Even worse is the fact that the National Institute of Health’s claim’s that nearly twenty-five percent (25%) of patients discharged from hospitals never even pick up their first month’s prescription drugs. As the NIH abstract states, it “is particularly important at the time of hospital discharge because new medications are often being prescribed to treat an illness rather than for prevention”. Reasons cited such as a lack of transportation to a pharmacy, cost and the lack of insurance can be better dealt with if the hospital had an outpatient pharmacy and taken care of prior to the patient being discharged and going home.

Outpatient Hospital Pharmacy Startups

The planning and execution involved with retail community pharmacy startups, specialty pharmacy startups and compounding pharmacy startups are similar in nature to those required for an outpatient hospital pharmacy, but there are also several additional considerations. It is important to address these to ensure that a successful pharmacy operation results.
– Hours of Operation:
It’s critically important that the pharmacy’s operational hours take into account both the peak hours of the hospital’s discharging of patients and that of the emergency room (ER). If these hours are not all aligned, then the issues discussed above regarding both Medicare penalties and medication compliance will not be as effectively dealt with.
– Staffing:
As with the operational hours, its just as important that the pharmacy’s staffing of personnel be determined by both the peak hours of the hospital’s discharging of patients and that of the emergency room volume. If the staffing is not appropriately timed, the result can lead to long wait times, frustrated patients and an unhappy hospital staff.
– Training and Education:
Both the pharmacists and pharmacy technicians may require some additional training. Although the outpatient hospital pharmacy is in many ways very similar to a retail community pharmacy operation, in certain ways they may differ. Of special note is the fact that a member of the hospital staff may be present along with the patients (as this is never seen outside of the hospital environment). How to deal with certain situations unique to a hospital setting may require some customized training, plus perhaps ongoing support and education for the pharmacy’s staff.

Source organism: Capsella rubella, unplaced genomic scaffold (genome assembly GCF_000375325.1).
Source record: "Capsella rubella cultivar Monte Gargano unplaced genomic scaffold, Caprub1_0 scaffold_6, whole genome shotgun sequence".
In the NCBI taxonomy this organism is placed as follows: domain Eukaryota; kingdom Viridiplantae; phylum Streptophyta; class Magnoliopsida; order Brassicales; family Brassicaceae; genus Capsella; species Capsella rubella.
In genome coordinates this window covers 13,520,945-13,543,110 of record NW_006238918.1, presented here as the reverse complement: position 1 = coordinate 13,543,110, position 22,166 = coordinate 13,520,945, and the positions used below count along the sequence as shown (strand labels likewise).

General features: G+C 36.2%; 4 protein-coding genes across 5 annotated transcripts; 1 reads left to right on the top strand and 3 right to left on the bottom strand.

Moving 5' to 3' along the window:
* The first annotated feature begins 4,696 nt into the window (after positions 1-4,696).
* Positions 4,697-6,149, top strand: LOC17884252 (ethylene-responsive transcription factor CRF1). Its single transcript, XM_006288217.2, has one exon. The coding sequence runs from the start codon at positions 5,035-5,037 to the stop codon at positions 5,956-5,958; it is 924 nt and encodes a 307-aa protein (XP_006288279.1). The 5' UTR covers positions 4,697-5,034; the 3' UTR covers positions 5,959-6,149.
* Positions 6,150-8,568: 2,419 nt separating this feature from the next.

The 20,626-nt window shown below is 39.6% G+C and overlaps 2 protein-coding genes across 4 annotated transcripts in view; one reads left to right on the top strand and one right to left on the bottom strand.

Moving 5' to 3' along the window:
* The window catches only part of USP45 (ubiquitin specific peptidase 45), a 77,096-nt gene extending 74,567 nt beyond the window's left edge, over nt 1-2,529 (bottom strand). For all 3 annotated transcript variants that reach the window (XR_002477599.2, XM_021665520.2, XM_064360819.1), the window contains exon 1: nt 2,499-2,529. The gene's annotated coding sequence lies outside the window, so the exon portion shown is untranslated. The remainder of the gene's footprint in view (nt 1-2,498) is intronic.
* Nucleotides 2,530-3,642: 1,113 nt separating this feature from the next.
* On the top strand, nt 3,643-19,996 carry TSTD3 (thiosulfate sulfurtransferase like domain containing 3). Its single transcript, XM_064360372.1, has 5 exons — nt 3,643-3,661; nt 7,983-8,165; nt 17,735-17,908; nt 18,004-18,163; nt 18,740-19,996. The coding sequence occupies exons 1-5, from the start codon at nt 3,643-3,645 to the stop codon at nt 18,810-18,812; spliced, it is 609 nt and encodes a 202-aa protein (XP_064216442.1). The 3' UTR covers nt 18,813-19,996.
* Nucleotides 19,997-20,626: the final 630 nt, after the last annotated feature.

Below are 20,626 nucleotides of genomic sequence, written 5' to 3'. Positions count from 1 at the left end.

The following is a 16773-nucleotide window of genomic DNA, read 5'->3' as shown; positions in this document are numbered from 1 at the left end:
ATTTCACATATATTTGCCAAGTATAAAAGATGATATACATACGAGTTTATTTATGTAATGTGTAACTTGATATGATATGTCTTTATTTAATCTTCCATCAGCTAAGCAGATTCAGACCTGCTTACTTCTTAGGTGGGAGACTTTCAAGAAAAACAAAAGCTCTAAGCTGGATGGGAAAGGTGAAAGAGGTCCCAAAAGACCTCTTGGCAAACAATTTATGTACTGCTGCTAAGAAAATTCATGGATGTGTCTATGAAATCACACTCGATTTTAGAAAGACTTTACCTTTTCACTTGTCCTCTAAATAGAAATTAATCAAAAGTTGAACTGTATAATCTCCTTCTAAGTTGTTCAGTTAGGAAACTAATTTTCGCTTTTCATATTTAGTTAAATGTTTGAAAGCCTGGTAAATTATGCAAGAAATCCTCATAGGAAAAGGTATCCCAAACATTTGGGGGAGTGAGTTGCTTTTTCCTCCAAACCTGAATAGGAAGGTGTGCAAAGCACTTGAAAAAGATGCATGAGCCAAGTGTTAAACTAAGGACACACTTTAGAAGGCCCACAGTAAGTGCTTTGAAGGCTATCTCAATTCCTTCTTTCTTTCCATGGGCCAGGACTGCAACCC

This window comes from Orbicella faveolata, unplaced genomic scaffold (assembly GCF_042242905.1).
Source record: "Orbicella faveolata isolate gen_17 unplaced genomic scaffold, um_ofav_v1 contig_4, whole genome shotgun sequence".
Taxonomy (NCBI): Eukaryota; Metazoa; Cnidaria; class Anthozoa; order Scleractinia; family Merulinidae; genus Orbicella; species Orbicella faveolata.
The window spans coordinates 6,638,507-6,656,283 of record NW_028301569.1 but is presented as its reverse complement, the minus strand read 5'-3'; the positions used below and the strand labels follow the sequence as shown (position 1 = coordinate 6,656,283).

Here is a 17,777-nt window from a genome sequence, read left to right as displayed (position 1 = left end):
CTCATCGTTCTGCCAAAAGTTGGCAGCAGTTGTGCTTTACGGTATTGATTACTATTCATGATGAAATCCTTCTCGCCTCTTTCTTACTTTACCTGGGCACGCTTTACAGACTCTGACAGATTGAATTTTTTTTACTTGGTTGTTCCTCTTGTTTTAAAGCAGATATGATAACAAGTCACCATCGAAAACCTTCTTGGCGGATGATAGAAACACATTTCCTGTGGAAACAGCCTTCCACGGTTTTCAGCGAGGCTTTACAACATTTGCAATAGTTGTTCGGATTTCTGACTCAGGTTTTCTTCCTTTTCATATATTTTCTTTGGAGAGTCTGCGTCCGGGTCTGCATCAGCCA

– Marketing:
Perhaps the greatest (and only) marketing opportunity that the pharmacy has available is promotion from within. It’s important to get the hospital’s staff and resources promoting the pharmacy and availability at every opportunity possible.
– Getting Involved:
It is critically important that the hospital’s administrators recognize that the pharmacy is a resource that is available to help the entire hospital’s operation. What better way is there to establish communication than to get involved? Routinely meeting with the hospital administration, nursing staff, case managers and social workers show that the outpatient pharmacy is part of the team and ready to get involved. Helping to address items such as lowering re-admission rates and increasing patient satisfaction and HCAHPS scores all show that the pharmacy is getting involved.

Contact HCC If You Have Questions

Healthcare Consultants has helped plan and open more pharmacies nationally than perhaps any other Pharmacy Consulting firm in the nation. HCC has also helped hospitals to both plan and implement successful outpatient pharmacy operations. We offer the additional advantage of having experienced in-house pharmacy consultants on staff who are knowledgeable in all areas of Pharmacy Staffing and Pharmacy Management. With a proven track record for over 28 years now and a history of success, HCC can you to plan and execute a strategy that ensures your success. Contact us online or call us today at 800-642-1652 to discuss how we can help you.